Conflict in Arctic more likely than not as scholars over-estimate impact of interdependence and international cooperation on resolving disputes
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Based on the methodology established for this analysis, it can be reasonably assessed that conflict in the Arctic is likely. To put this another way, with a score of 18 out of 24 possible points, there is a 75 percent chance that maritime disputes involving the United States and Russia will occur in the Arctic necessitating the show or use of force to achieve a political objective. It should be reiterated that this assessment is acknowledged to be an analytically subjective conclusion and that the intervals of measurement are notably coarse. The evidence presented in this analysis, however, supports this conclusion. Policy-makers should take care not to discount the physical indicators and declared policies of other Arctic nations when judging the seriousness of their intent to protect their various claims in the region. Advocates of a “Pax Arctica” involving regional cooperation ignore the more pragmatic factors underlying international relations and the actual limits of international institutions and economic incentives in restraining actors’ behavior in an anarchic system.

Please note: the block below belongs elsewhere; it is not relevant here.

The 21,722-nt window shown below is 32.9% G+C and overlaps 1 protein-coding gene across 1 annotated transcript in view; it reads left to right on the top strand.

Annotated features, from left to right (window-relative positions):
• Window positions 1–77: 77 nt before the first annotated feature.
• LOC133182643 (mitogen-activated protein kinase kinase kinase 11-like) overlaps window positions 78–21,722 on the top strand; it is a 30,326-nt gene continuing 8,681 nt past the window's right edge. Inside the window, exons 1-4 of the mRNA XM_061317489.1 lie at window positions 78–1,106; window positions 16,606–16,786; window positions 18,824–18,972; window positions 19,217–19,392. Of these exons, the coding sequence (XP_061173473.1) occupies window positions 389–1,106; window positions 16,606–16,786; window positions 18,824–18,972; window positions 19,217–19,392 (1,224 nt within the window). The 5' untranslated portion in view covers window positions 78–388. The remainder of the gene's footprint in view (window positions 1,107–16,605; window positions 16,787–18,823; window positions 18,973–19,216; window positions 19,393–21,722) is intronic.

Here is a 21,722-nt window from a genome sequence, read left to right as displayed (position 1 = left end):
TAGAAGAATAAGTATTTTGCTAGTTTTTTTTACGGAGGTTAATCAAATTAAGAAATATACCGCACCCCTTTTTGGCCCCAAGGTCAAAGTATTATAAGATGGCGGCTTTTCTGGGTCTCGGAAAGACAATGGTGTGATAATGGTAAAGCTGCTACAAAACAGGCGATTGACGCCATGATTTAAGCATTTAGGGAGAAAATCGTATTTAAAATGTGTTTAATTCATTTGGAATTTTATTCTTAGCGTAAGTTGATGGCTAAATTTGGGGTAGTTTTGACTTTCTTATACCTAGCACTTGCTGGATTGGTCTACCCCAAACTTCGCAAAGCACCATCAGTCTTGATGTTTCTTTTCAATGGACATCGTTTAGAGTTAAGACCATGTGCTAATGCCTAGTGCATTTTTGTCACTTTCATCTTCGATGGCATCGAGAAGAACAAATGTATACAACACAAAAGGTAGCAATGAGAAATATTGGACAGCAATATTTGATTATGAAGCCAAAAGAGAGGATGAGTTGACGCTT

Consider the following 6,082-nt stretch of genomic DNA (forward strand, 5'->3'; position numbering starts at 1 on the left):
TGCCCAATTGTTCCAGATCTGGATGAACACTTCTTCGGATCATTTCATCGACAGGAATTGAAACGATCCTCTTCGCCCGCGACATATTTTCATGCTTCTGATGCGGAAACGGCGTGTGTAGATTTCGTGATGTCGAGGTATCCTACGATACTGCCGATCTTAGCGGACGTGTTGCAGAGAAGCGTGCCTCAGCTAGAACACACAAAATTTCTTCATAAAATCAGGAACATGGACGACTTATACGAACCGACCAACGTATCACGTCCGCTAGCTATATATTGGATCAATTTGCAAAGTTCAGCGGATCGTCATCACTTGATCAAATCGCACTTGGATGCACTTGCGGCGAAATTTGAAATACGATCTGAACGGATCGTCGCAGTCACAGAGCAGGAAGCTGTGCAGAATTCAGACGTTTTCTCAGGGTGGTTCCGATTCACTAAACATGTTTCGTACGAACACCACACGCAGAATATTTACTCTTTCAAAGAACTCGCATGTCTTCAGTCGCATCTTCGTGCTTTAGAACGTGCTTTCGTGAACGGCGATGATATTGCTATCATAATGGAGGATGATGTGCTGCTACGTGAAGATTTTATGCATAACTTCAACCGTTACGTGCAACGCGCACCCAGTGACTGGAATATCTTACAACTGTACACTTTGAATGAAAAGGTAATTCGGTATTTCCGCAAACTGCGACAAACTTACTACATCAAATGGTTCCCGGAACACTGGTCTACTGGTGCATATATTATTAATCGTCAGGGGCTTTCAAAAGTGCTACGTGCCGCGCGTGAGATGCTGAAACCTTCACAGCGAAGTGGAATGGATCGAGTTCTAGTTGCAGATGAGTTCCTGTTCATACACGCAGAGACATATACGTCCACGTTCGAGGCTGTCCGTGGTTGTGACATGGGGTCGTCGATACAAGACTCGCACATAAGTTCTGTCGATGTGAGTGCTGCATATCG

Currently, there is no major tension between the Arctic states. They all want peaceful solutions to their border disputes and see the advantages of freedom of navigation through the Northern Sea Route and the Northwest Passage. However, at the time when the coastal nations are able to increase their oil production in the Arctic, conflict can more easily occur. A shortage of energy and other resources will make the nations more determined to solve their border issues, which may increase the tension between them.